Herndon High School BrigadoonBy Cappies • Dec 5th, 2012 • Category: Cappies
One of the most powerful and terrifying emotions in this world is love. Love can spark long and bloody wars, as well as bring them to a crashing halt. Love can bring people together, as well as tear them apart. Love can move mountains, cross oceans, and even transcend time. Whatever this dangerous and fascinating emotion may bring, one cannot deny that love is always unforgettable. Herndon High School’s equally memorable production of Brigadoon captured this extraordinary feeling with boundless zeal and touching passion.
Brigadoon, with book and lyrics by Alan Jay Lerner and music by Frederick Loewe, first opened on Broadway in 1947. The musical centers around two American tourists who become lost in the wilderness of Scotland, far away from any towns marked on their map. However, following the haunting music emanating from the mist, the two discover a small village, erased from memory. In this mysterious town of Brigadoon, Tommy, one of these Americans, meets and fall in love with the beautiful Fiona. Unfortunately for the two starry-eyed lovers, their relationship must overcome many obstacles — for Brigadoon holds a deep and strange secret.
The sweetly enchanting Fiona was played with impressive poise by Molly Nuss. In wake of a recent injury, Nuss maneuvered through the challenge of her wheelchair with grace and confidence. Her angelic voice was utterly captivating, soaring through the lofty notes with stirring emotion and skillful vibrato. Nuss also had believable chemistry with her beloved Tommy (Paul Morgan). The two masterfully translated their budding affections with comfortable physicality and loving looks. Morgan also had a strong voice in his own right, and the two produced many exquisite duets such as “Almost like Being in Love.”
The colorful supporting cast added vivacity to the stunning village of Brigadoon. Tommy’s sarcastic and facetious best friend, Jeff (Chris Hronzencik), was absolutely hilarious. His fantastic comedic timing was matched by a true understanding of his character, perfectly balancing the humorous with the serious. Meg (Amy Freeman) was also energetic, garnering many laughs from her brazen advances. The enamored fiancées, Jean (Megan Overton) and Charlie (Cameron Copeland), were convincingly amorous. In songs such as “Come to Me, Bend to Me” their striking chemistry was augmented by Overton’s polished dancing and Copeland’s tender falsetto. Copeland also augustly demonstrated his dancing talent throughout the show.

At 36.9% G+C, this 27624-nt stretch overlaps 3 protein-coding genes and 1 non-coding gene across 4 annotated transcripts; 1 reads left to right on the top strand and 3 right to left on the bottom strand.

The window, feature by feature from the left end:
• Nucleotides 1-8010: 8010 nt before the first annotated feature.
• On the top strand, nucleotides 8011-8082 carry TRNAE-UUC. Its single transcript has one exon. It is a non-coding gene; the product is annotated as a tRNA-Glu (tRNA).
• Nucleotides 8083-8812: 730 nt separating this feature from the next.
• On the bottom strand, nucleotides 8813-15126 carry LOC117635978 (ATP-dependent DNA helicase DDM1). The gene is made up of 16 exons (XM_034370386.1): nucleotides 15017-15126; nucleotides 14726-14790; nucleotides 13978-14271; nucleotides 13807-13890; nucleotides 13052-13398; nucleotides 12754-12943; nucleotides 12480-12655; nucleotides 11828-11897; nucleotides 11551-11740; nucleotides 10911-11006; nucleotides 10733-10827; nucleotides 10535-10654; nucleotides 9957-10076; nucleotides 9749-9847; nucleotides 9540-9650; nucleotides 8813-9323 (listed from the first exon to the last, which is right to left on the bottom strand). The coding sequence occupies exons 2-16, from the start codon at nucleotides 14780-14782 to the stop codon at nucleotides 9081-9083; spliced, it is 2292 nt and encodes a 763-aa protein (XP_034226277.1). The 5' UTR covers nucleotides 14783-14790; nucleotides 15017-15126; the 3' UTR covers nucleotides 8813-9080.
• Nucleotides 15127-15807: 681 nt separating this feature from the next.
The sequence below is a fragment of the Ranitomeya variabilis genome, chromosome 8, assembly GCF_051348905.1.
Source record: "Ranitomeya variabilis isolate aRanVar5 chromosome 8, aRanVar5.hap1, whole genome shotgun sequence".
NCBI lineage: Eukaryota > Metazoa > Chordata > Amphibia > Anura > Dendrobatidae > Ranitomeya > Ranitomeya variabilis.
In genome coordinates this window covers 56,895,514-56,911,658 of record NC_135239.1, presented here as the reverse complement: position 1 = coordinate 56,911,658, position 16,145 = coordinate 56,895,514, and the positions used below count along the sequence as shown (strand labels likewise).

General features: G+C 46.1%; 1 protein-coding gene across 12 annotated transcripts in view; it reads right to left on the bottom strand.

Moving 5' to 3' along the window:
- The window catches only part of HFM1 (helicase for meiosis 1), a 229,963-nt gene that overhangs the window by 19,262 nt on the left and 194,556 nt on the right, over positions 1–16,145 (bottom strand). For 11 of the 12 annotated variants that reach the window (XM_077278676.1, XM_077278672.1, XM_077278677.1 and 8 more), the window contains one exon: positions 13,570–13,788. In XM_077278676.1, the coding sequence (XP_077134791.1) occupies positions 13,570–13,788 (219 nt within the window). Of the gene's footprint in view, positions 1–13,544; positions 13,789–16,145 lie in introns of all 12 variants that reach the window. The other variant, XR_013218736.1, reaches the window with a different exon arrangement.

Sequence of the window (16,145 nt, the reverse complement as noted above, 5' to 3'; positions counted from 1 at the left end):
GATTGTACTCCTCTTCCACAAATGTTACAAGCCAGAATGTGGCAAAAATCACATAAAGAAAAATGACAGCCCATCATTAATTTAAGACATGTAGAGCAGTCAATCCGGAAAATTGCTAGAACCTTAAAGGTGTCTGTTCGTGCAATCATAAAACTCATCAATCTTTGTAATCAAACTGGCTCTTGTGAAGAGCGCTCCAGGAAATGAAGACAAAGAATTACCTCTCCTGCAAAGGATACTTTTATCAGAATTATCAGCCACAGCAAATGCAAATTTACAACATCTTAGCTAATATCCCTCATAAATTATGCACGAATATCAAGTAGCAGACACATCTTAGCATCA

Despite a few shaky elements, tech overall was solid. The orchestra in particular was phenomenal. Every part was perfectly harmonized and its volume instantly adjusted for each singer onstage. Scene transitions, though sometimes slow, were practiced and smooth. Huge set pieces were moved with little trouble by the stage crew, helping to create many different areas around the lively village. Also noteworthy was make-up, effectively highlighting each actor’s face to best improve visibility.
One may be willing to do anything for their love, even give up their whole life. This desperate emotion, as fleeting as Brigadoon itself, is as rare and precious as a miracle. The power of love is unstoppable, and the strength of Tommy’s love is what will bring him home to Fiona once again. Herndon High School’s stirring production of Brigadoon left the audience full of this unbelievable emotion.
by Emma Paquette of McLean High School
Photos by Lynn Gabriel
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